Kenneth R. Hirsch
Inflammatory breast cancer is an uncommon, aggressive form of the illness that can quickly spread to other parts of the body. This form of breast cancer accounts for approximately 1 to 5 percent of breast cancers in the U.S., according to the National Cancer Institute. Inflammatory breast cancer (IBC) causes early symptoms not typically seen with other breast cancers. These symptoms occur due to spread of the disease into the lymphatic channels of the breast skin.
Breast Discoloration and Warmth
Discoloration of an area of skin on one breast is commonly the earliest symptom of IBC. The area often initially appears pink or mottled. Over a short period -- typically within weeks -- the discoloration deepens to a red or purple hue and commonly enlarges. The involved area typically encompasses at least one-third of the affected breast but may involve a larger portion of the breast skin. The red area commonly feels warmer to the touch than unaffected skin, and it might feel itchy.
As breast discoloration evolves with IBC, the affected breast typically enlarges. This symptom occurs due to fluid accumulation within the breast caused by blockage of the lymph channels by breast cancer cells. The enlargement may escape your notice initially but lymphatic fluid buildup tends to increase with time, which can cause the affected breast to feel heavy or tender. You might notice that the affected breast no longer fits comfortably into the cup of your bra. In some cases, breast enlargement caused by IBC leads to doubling of the size of the involved breast.
Skin Dimpling and Distorted Breast Shape
Blockage of the lymphatic channels caused by IBC leads to fluid accumulation within and swelling of the affected skin of the involved breast. This skin swelling often leads to dimpling at the hair follicles, causing the involved skin to resemble the skin of an orange. Uneven distribution of complete or partial blockage of the lymph channels can also lead to changes in the normal breast shape. This can manifest as raised areas or ridges in the affected breast. Most people with IBC do not have a lump that can be felt when examining the breast.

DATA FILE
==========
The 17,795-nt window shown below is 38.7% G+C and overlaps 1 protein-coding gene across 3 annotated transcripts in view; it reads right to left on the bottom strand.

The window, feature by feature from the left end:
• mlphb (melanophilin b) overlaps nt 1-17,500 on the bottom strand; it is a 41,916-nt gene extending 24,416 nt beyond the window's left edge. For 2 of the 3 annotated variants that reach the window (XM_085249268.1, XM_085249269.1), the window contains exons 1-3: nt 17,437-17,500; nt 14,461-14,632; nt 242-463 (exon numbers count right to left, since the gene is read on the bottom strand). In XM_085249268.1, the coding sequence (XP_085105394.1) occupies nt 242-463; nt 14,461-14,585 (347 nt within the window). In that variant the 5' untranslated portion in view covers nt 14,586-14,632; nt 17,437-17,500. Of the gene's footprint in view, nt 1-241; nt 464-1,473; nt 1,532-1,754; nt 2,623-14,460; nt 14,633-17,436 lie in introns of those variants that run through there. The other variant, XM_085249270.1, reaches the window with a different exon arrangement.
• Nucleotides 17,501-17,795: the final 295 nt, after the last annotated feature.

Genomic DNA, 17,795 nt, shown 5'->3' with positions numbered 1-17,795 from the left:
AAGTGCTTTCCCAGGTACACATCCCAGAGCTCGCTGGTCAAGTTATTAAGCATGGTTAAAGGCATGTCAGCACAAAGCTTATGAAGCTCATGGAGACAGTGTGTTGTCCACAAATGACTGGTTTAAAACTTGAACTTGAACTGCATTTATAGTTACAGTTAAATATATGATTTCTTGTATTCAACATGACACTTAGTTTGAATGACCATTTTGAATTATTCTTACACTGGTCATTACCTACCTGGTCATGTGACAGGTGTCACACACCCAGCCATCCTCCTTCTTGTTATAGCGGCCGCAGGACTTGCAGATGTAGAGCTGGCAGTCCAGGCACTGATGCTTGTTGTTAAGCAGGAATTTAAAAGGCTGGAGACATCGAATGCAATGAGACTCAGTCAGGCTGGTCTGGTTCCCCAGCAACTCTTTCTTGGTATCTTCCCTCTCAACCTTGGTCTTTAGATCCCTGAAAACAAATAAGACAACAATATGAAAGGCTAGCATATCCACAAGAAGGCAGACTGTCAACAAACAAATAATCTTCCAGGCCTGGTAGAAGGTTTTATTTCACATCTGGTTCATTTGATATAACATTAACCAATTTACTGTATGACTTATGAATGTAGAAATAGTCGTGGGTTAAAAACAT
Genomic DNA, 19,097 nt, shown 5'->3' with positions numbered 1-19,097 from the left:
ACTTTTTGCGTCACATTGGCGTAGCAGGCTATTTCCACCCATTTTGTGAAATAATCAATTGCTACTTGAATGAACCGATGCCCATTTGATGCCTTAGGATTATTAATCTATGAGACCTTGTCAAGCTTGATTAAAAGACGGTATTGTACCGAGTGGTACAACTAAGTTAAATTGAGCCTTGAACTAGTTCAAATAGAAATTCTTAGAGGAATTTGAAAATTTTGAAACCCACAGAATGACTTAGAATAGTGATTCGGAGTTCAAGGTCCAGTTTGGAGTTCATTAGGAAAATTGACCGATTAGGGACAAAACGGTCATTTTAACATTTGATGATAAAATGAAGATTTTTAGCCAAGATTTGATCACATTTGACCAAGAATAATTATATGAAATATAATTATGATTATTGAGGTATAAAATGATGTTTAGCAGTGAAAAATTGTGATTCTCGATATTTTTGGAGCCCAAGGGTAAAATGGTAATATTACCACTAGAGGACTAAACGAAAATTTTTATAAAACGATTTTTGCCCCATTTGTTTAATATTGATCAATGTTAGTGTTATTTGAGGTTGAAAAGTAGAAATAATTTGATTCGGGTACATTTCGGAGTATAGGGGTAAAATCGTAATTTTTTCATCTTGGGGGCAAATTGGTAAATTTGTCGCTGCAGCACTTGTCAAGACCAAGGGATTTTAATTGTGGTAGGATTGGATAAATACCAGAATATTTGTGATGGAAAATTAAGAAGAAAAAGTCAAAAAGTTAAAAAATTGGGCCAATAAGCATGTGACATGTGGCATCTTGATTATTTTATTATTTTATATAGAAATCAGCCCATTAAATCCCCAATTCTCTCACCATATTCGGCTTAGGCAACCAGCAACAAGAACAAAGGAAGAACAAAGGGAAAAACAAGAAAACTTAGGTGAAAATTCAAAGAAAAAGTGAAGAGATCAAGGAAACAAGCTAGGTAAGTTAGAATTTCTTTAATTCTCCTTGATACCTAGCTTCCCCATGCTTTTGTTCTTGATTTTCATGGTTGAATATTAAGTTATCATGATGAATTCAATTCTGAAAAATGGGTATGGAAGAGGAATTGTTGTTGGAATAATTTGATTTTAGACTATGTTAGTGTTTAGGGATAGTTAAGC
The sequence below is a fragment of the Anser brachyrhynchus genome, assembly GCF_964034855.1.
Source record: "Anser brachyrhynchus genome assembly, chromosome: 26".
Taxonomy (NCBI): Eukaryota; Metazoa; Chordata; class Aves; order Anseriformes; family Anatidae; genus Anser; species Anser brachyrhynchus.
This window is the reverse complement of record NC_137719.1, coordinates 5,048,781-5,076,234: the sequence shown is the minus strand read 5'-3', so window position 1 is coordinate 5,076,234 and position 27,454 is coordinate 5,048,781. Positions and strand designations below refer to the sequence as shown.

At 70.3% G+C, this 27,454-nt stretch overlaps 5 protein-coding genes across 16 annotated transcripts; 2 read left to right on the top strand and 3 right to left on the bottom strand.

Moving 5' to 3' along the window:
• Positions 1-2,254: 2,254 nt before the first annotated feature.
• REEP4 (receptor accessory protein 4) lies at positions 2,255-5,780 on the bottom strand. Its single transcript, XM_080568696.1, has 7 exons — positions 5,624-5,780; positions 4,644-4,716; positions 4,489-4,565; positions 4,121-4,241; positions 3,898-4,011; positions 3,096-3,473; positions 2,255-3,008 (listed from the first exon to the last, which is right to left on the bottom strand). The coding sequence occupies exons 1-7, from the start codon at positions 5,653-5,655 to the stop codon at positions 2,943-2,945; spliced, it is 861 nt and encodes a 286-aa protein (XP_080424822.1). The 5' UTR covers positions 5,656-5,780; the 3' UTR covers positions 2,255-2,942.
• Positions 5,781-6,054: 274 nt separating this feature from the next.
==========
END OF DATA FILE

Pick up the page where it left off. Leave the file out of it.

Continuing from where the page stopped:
Nipple Changes and Enlarged Lymph Nodes
Inflammatory breast cancer can cause nipple changes as an early warning sign of disease. You may notice that your nipple appears unusually flat, or it might be inverted -- appearing depressed rather than protruding from the front of the breast. Because IBC tends to spread quickly, it can travel to nearby lymph nodes early in the course of the disease. This type of spread can lead to enlarged lymph nodes under your arm or above your collarbone.
Warnings and Precautions
Symptoms suggestive of IBC can occur with other ailments, such as an infection of the breast. However, due to the aggressive nature of inflammatory breast cancer, it's important to seek immediate medical evaluation if you experience any symptoms that might be due to IBC. Early diagnosis and treatment offers the best chance for effective treatment of IBC.
Reviewed and revised by: Tina M. St. John, M.D.